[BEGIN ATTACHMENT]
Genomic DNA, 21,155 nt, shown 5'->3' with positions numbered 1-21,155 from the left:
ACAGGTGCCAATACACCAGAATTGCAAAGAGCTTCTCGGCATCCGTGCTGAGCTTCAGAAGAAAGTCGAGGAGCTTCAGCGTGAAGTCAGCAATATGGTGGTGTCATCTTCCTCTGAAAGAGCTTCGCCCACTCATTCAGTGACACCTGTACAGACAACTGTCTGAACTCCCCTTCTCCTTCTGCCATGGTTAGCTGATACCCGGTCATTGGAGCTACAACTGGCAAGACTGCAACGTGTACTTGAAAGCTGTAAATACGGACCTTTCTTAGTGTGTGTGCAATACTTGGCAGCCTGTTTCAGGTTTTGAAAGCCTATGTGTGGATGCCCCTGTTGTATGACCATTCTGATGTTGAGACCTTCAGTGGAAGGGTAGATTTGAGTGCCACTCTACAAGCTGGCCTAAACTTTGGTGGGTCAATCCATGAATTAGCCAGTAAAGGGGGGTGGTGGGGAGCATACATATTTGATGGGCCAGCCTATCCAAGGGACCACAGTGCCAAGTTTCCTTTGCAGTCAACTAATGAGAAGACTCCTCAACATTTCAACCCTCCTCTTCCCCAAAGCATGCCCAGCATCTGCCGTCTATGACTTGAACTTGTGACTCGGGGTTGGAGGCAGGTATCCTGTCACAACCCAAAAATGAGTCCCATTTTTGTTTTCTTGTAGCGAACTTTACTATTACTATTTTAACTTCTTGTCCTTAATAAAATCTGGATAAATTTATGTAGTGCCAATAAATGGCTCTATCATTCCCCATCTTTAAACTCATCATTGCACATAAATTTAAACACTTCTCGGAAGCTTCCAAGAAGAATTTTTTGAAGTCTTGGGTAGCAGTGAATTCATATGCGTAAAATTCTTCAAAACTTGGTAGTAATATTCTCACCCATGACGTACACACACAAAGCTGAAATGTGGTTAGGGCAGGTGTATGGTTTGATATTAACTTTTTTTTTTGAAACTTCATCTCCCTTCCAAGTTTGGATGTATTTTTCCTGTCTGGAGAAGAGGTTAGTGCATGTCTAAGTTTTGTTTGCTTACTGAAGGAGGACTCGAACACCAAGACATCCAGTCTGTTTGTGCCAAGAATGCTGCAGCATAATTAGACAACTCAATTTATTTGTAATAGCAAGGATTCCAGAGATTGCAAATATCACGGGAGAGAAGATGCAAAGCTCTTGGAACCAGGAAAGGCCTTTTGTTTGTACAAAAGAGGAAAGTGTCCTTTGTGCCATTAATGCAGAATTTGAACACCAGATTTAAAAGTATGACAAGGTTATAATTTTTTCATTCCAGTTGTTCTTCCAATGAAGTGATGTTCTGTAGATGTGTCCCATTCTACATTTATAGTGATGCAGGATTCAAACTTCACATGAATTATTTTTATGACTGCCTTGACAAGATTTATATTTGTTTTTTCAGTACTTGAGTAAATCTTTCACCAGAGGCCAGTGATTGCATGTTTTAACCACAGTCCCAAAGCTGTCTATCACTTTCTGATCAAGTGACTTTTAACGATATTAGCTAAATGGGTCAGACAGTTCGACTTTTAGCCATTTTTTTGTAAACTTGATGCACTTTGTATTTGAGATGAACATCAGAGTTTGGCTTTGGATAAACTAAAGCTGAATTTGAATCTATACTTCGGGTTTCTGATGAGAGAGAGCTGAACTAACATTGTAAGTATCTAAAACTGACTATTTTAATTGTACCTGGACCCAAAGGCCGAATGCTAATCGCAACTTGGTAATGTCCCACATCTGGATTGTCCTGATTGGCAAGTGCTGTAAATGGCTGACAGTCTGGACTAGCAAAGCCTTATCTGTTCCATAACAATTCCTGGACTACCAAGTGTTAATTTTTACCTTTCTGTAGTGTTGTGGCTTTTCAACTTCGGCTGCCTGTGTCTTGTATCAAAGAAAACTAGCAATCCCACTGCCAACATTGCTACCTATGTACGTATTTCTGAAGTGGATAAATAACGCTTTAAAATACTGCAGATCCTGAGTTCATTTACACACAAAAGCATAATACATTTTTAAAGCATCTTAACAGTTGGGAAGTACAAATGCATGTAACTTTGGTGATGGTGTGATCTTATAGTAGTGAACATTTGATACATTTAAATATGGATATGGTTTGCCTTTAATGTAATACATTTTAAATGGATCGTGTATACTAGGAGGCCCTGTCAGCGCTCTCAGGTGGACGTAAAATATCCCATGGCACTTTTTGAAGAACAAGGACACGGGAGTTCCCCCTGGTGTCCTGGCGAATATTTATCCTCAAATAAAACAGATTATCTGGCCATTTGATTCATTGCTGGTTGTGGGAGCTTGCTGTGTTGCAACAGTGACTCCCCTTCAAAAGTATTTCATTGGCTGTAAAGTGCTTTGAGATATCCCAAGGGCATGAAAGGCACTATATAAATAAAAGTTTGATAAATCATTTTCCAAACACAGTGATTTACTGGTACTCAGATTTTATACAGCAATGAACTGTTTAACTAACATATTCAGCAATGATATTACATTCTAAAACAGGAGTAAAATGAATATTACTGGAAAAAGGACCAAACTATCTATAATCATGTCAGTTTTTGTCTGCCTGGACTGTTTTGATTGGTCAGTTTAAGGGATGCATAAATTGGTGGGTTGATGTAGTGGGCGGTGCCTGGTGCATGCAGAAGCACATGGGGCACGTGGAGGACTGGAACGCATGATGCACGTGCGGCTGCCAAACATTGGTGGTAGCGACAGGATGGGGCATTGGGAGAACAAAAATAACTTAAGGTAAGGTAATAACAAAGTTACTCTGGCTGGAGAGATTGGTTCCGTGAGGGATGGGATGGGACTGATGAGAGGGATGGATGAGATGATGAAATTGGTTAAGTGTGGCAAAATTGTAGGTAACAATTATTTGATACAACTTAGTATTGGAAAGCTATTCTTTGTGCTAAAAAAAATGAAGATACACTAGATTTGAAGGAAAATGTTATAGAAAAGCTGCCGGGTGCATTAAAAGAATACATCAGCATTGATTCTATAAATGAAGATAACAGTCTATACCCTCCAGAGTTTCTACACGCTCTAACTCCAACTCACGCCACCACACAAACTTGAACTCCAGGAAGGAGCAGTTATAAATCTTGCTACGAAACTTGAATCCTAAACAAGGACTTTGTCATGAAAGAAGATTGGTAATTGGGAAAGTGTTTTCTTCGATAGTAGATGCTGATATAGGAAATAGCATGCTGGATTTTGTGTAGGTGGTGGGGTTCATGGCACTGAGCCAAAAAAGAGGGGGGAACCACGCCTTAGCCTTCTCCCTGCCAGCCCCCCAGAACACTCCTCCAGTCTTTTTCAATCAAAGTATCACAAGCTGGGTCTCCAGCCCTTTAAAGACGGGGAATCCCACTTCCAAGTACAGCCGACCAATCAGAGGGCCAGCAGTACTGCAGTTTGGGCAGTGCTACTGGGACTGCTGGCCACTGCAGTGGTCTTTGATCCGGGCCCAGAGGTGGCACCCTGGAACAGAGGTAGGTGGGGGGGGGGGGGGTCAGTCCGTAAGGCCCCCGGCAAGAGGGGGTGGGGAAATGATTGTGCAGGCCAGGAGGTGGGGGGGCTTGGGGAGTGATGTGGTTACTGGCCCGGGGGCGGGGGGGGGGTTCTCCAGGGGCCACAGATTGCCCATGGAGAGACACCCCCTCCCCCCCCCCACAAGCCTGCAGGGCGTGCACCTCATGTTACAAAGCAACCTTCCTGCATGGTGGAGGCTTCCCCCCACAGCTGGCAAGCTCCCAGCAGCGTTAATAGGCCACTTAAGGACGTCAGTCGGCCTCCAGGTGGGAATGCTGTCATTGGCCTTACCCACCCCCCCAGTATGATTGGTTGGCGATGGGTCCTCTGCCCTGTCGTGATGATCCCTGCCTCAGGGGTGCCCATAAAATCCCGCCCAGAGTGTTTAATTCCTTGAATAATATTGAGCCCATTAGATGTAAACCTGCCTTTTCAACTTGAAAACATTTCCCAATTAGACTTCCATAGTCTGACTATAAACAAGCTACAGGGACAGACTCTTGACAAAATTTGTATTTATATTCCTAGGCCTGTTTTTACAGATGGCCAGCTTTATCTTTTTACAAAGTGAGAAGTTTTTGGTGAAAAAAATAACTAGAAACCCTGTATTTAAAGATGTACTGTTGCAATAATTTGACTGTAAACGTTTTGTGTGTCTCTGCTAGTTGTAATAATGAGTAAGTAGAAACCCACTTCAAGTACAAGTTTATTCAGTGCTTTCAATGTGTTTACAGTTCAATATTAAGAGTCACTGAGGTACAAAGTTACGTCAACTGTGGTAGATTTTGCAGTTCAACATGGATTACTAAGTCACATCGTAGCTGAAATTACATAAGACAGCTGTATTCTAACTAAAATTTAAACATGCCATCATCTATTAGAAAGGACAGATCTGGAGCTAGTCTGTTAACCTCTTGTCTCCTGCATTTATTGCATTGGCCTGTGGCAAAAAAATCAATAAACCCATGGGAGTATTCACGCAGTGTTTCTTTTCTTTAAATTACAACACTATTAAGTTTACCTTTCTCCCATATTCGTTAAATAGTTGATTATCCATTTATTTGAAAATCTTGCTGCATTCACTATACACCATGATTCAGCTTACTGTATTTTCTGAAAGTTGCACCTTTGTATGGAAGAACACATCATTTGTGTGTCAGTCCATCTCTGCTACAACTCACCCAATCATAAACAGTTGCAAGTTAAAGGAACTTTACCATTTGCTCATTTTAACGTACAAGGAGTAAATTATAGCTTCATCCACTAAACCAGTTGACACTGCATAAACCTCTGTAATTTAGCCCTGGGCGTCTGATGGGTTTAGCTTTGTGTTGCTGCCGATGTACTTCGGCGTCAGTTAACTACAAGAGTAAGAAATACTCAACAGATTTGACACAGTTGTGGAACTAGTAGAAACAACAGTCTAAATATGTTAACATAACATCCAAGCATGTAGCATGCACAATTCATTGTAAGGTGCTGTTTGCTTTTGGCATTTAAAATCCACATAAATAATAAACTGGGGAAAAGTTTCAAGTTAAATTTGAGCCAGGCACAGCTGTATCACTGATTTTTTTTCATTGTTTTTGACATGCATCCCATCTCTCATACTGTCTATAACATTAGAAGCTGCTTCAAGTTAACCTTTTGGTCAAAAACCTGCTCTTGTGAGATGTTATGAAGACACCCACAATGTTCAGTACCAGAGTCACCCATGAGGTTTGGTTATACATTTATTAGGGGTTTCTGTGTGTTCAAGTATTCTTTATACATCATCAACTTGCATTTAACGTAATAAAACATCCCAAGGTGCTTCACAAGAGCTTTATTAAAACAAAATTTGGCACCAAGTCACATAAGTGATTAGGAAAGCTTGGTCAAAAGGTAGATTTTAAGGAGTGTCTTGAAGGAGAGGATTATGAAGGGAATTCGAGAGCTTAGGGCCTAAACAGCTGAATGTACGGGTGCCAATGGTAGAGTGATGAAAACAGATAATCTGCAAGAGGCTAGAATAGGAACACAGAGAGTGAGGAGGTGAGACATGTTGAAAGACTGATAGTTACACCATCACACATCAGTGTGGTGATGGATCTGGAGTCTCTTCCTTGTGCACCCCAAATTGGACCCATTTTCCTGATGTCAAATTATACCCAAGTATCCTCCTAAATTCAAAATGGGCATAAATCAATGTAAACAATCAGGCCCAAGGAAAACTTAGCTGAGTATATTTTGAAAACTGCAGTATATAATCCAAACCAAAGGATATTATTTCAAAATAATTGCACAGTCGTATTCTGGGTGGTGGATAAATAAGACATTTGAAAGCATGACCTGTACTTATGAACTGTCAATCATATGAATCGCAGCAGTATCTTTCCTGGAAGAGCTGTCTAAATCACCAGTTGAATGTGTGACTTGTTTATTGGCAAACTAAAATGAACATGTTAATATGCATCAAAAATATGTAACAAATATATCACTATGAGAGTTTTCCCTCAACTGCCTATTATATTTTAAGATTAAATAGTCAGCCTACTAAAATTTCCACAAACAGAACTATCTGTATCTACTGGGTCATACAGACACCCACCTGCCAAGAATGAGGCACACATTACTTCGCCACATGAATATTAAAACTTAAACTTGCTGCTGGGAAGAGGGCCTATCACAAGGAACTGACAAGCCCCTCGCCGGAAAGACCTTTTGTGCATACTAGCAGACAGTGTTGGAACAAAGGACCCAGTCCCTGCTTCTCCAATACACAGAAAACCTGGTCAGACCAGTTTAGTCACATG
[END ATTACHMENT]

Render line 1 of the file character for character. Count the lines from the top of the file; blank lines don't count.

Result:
Genomic DNA, 21,155 nt, shown 5'->3' with positions numbered 1-21,155 from the left: